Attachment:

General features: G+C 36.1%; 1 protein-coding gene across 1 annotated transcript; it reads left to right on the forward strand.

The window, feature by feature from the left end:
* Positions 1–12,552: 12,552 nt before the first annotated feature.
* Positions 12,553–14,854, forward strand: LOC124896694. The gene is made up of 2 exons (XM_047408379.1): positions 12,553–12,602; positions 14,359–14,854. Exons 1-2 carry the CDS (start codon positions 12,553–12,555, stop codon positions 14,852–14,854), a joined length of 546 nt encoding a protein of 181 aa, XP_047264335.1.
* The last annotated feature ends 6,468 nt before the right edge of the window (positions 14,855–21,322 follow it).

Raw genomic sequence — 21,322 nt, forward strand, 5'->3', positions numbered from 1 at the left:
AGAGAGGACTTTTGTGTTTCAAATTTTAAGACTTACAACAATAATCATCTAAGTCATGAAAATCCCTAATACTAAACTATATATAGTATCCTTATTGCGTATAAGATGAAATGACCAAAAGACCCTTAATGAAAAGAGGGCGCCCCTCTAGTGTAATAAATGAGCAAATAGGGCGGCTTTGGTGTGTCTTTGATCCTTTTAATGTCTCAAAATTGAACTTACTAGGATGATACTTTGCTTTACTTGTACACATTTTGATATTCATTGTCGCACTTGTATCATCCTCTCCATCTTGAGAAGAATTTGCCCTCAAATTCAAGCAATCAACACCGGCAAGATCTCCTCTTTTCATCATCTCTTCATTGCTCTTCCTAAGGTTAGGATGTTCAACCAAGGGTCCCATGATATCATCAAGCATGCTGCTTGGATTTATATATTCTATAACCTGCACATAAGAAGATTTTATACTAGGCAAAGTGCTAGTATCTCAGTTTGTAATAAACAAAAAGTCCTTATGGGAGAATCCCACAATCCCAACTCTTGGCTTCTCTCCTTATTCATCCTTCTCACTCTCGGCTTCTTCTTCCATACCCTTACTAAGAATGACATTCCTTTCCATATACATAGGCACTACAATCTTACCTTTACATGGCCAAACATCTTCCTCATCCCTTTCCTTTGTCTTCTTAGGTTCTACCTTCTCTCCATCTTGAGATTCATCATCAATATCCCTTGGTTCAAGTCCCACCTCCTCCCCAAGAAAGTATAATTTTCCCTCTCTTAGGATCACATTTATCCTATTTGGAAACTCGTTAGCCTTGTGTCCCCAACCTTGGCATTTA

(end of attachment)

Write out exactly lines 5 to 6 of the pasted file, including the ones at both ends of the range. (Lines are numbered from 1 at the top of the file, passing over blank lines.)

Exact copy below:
* The last annotated feature ends 6,468 nt before the right edge of the window (positions 14,855–21,322 follow it).

Raw genomic sequence — 21,322 nt, forward strand, 5'->3', positions numbered from 1 at the left: